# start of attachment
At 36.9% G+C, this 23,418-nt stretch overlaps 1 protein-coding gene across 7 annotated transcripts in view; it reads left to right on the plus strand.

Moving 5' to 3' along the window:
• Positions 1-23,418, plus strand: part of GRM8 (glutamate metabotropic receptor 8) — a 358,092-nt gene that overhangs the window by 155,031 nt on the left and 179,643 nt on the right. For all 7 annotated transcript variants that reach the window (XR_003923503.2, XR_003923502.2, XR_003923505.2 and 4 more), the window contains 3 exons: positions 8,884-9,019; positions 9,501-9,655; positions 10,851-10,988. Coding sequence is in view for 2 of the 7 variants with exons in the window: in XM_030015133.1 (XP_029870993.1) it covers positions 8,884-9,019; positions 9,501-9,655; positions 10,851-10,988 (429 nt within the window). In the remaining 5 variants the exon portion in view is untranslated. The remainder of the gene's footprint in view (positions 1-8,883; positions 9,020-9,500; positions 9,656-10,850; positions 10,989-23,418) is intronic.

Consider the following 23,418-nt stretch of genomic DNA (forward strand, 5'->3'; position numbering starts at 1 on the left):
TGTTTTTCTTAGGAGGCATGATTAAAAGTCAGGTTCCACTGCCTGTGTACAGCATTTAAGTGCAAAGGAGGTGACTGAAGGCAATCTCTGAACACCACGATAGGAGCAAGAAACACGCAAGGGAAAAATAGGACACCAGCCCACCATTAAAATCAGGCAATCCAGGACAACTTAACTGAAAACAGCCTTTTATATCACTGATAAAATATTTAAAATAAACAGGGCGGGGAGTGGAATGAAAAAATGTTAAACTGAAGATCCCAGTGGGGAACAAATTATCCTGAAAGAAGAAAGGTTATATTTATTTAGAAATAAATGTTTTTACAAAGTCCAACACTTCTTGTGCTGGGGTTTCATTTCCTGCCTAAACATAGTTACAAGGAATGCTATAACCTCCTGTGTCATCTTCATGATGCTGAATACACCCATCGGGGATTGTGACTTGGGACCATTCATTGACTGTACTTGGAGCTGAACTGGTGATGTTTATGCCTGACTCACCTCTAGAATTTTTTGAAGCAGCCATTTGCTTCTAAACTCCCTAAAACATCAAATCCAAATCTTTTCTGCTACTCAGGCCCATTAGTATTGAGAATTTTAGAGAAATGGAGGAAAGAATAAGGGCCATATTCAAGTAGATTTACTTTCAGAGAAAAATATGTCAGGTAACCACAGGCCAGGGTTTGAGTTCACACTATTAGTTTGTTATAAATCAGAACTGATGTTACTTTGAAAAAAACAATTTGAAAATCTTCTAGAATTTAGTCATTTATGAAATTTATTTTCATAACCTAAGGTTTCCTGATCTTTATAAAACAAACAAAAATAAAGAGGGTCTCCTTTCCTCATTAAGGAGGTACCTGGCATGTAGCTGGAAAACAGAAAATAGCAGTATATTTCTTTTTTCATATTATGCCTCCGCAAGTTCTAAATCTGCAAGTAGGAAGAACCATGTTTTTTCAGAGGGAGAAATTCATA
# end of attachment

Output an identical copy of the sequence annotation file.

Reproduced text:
At 36.9% G+C, this 23,418-nt stretch overlaps 1 protein-coding gene across 7 annotated transcripts in view; it reads left to right on the plus strand.

Moving 5' to 3' along the window:
• Positions 1-23,418, plus strand: part of GRM8 (glutamate metabotropic receptor 8) — a 358,092-nt gene that overhangs the window by 155,031 nt on the left and 179,643 nt on the right. For all 7 annotated transcript variants that reach the window (XR_003923503.2, XR_003923502.2, XR_003923505.2 and 4 more), the window contains 3 exons: positions 8,884-9,019; positions 9,501-9,655; positions 10,851-10,988. Coding sequence is in view for 2 of the 7 variants with exons in the window: in XM_030015133.1 (XP_029870993.1) it covers positions 8,884-9,019; positions 9,501-9,655; positions 10,851-10,988 (429 nt within the window). In the remaining 5 variants the exon portion in view is untranslated. The remainder of the gene's footprint in view (positions 1-8,883; positions 9,020-9,500; positions 9,656-10,850; positions 10,989-23,418) is intronic.

Consider the following 23,418-nt stretch of genomic DNA (forward strand, 5'->3'; position numbering starts at 1 on the left):
TGTTTTTCTTAGGAGGCATGATTAAAAGTCAGGTTCCACTGCCTGTGTACAGCATTTAAGTGCAAAGGAGGTGACTGAAGGCAATCTCTGAACACCACGATAGGAGCAAGAAACACGCAAGGGAAAAATAGGACACCAGCCCACCATTAAAATCAGGCAATCCAGGACAACTTAACTGAAAACAGCCTTTTATATCACTGATAAAATATTTAAAATAAACAGGGCGGGGAGTGGAATGAAAAAATGTTAAACTGAAGATCCCAGTGGGGAACAAATTATCCTGAAAGAAGAAAGGTTATATTTATTTAGAAATAAATGTTTTTACAAAGTCCAACACTTCTTGTGCTGGGGTTTCATTTCCTGCCTAAACATAGTTACAAGGAATGCTATAACCTCCTGTGTCATCTTCATGATGCTGAATACACCCATCGGGGATTGTGACTTGGGACCATTCATTGACTGTACTTGGAGCTGAACTGGTGATGTTTATGCCTGACTCACCTCTAGAATTTTTTGAAGCAGCCATTTGCTTCTAAACTCCCTAAAACATCAAATCCAAATCTTTTCTGCTACTCAGGCCCATTAGTATTGAGAATTTTAGAGAAATGGAGGAAAGAATAAGGGCCATATTCAAGTAGATTTACTTTCAGAGAAAAATATGTCAGGTAACCACAGGCCAGGGTTTGAGTTCACACTATTAGTTTGTTATAAATCAGAACTGATGTTACTTTGAAAAAAACAATTTGAAAATCTTCTAGAATTTAGTCATTTATGAAATTTATTTTCATAACCTAAGGTTTCCTGATCTTTATAAAACAAACAAAAATAAAGAGGGTCTCCTTTCCTCATTAAGGAGGTACCTGGCATGTAGCTGGAAAACAGAAAATAGCAGTATATTTCTTTTTTCATATTATGCCTCCGCAAGTTCTAAATCTGCAAGTAGGAAGAACCATGTTTTTTCAGAGGGAGAAATTCATA